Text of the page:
Another amazing week on Planet Earth, with news stories ranging from quantum computers are revealing an unexpected new theory of reality to James Benford’s search for extraterrestrial artifacts to the 2.5 billion Tyrannosaurus rex that lived during the species 2.4 million years of existence on Earth.
Quantum computers are revealing an unexpected new theory of reality–A powerful new idea about how the laws of physics work could bring breakthroughs on everything from quantum gravity to consciousness, says researcher Chiara Marletto for New Scientist.
How Many Alien Probes Could Have Visited Earth? Asks James Benford for Centauri Dreams–“Benford is continuing his research into the still nascent field known as SETA, the Search for Extraterrestrial Artifacts. A plasma physicist and CEO of Microwave Sciences, Benford became intrigued with recent discoveries about Earth co-orbital objects — there is even a known Earth Trojan — and their possibilities in a SETI context. If we accept the possibility that an extraterrestrial civilization may at some point in Earth’s 4.5 billion year history have visited the Solar System, where might we find evidence of it?”
How many T. rex roamed the ancient Earth? –During 2.4 million years of existence on Earth, a total of 2.5 billion Tyrannosaurus rex ever lived, and 20,000 individual animals would have been alive at any moment, according to a new calculation method we described in a paper published on April 15, 2021 in the journal Science, reports The Conversation.
How Many Tyrannosaurus Rexes Ever Lived on Earth? Here’s a New Clue, reports The New York Times. An estimation of the iconic predator’s total population can teach us things about dinosaurs that fossils cannot.
Astronomers Peer Through the Fog at Milky Way’s Supermassive Black Hole –“Is It Emitting a Jet Angled Toward Earth?” reports Jackie Faherty for The Daily Galaxy –“In 2019 astronomers lifted the veil on the monster black hole called Sagittarius A* (Sgr A*) at the heart of our Milky Way Galaxy. Using computer modelling, the scientists simulated the material inside the thick cloud of plasma, dust and gas surrounding Sgr A*. The results pointed to the possibility of a relativistic jet with an inclination that is aligned with Earth’s viewing point.”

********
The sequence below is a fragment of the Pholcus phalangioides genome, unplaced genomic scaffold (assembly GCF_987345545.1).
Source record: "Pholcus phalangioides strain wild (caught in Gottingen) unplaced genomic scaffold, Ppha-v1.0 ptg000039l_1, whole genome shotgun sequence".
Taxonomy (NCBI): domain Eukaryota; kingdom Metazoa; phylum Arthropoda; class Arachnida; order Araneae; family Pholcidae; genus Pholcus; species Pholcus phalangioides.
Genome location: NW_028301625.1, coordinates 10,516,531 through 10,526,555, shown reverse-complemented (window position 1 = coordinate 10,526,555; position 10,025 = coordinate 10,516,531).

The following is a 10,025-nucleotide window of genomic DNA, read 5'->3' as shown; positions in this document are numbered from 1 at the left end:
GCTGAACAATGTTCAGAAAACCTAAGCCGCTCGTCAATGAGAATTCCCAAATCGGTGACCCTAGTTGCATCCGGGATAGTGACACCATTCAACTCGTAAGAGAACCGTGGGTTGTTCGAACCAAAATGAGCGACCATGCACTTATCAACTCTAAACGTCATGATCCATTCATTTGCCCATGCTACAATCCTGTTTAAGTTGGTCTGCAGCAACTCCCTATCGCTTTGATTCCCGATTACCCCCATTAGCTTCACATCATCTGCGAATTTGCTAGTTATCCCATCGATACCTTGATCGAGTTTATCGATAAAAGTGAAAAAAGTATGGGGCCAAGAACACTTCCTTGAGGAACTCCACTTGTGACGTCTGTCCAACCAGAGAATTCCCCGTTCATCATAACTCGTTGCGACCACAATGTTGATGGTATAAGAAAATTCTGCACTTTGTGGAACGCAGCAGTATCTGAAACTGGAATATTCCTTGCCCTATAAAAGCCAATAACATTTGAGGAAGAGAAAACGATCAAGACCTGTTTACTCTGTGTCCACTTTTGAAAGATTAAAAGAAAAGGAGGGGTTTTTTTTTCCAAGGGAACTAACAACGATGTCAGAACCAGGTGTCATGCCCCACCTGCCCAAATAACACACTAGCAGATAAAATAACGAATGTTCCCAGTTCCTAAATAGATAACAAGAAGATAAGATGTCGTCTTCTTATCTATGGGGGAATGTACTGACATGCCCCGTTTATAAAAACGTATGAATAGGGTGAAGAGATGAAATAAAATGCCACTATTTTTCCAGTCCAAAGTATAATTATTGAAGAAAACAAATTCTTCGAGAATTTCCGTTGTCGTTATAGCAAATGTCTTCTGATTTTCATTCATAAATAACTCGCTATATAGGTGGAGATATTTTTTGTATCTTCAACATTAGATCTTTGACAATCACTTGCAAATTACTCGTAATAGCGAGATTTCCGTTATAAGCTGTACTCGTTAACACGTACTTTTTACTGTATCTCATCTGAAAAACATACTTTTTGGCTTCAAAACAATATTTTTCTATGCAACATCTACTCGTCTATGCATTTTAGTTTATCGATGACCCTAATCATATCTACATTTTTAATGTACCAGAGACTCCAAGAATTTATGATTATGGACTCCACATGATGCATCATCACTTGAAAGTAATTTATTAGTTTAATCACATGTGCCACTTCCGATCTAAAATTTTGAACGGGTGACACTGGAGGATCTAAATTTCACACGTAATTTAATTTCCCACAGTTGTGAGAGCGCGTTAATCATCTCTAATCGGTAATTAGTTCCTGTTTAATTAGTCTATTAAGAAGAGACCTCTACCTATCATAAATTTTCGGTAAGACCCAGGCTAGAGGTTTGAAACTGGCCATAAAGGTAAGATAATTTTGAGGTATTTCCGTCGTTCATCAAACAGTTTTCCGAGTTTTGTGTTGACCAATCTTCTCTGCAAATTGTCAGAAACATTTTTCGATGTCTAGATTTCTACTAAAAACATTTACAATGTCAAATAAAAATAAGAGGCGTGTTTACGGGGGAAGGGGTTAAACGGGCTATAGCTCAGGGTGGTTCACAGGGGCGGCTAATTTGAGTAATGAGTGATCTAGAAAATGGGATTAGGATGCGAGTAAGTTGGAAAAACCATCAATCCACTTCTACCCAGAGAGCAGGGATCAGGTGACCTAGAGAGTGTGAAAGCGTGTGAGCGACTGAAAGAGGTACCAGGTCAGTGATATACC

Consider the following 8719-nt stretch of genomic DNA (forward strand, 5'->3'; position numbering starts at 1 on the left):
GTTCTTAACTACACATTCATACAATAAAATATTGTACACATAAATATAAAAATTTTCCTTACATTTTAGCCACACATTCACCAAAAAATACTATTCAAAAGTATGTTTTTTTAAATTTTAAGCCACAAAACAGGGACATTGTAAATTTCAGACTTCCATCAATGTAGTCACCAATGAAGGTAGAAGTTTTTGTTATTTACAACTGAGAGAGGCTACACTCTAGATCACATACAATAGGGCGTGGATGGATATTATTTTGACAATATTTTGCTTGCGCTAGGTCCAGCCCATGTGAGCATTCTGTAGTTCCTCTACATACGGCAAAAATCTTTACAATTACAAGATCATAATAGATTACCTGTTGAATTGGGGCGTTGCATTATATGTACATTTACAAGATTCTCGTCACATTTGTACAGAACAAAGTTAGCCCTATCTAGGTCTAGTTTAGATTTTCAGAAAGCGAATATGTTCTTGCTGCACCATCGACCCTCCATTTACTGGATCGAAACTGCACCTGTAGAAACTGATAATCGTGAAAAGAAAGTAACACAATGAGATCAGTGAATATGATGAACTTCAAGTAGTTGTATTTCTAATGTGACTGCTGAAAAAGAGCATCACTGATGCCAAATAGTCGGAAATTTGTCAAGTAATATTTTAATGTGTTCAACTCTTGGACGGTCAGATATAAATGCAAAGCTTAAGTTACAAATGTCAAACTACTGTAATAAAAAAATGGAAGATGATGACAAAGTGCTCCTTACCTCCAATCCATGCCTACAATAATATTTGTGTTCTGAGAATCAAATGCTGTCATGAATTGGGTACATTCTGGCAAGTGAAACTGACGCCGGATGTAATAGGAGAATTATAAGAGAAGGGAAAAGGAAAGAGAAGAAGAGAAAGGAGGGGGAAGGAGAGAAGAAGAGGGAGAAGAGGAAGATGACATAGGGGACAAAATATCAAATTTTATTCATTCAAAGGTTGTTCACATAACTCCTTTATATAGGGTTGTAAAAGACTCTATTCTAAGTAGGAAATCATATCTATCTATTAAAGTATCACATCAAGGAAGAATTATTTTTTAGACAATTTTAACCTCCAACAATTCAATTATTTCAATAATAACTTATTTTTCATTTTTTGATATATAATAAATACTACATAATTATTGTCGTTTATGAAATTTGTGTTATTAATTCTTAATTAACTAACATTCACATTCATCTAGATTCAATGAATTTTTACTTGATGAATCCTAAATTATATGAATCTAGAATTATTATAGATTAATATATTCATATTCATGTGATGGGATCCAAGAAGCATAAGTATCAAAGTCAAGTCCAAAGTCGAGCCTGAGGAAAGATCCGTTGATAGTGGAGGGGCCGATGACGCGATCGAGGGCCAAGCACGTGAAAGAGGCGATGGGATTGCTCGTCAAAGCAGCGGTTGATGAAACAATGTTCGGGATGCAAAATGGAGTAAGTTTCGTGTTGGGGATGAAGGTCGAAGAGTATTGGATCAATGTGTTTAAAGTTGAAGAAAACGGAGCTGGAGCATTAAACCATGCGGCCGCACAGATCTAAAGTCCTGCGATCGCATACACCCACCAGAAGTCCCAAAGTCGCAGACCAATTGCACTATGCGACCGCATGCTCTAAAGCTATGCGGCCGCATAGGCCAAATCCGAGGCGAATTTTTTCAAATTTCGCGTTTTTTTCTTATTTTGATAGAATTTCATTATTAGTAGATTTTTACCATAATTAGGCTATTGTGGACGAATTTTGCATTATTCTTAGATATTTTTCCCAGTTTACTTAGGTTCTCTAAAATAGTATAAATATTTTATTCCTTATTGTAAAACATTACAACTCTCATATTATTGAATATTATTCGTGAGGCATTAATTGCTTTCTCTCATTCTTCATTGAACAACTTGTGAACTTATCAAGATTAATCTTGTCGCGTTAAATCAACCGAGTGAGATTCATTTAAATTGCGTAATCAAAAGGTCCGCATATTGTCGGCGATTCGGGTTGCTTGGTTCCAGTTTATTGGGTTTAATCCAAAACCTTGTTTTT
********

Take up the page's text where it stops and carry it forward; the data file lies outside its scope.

Carbon dioxide levels are higher than they’ve been at any point in the last 3.6 million years, reports CBS News –“Carbon dioxide (CO2) and methane levels in the atmosphere continued to rise in 2020, with CO2 level reaching their highest point in 3.6 million years, according to calculations by the National Oceanic and Atmospheric Administration. The barrier was broken despite a reduction in expected emissions caused by the COVID-19 pandemic.”
A New State of Matter –“Black Hole Physics of Strange Metals” reports Jackie Faherty, astrophysicist, Senior Scientist with AMNH for The Daily Galaxy. Jackie was formerly a NASA Hubble Fellow at the Carnegie Institution for Science.
The Future of American Radio Astronomy Now Depends on China, reports Sarah Scoles for The Atlantic.
Muons: ‘Strong’ evidence found for a new force of nature, reports The BBC –“All of the forces we experience every day can be reduced to just four categories: gravity, electromagnetism, the strong force and the weak force. Now, physicists say they have found possible signs of a fifth fundamental force of nature.”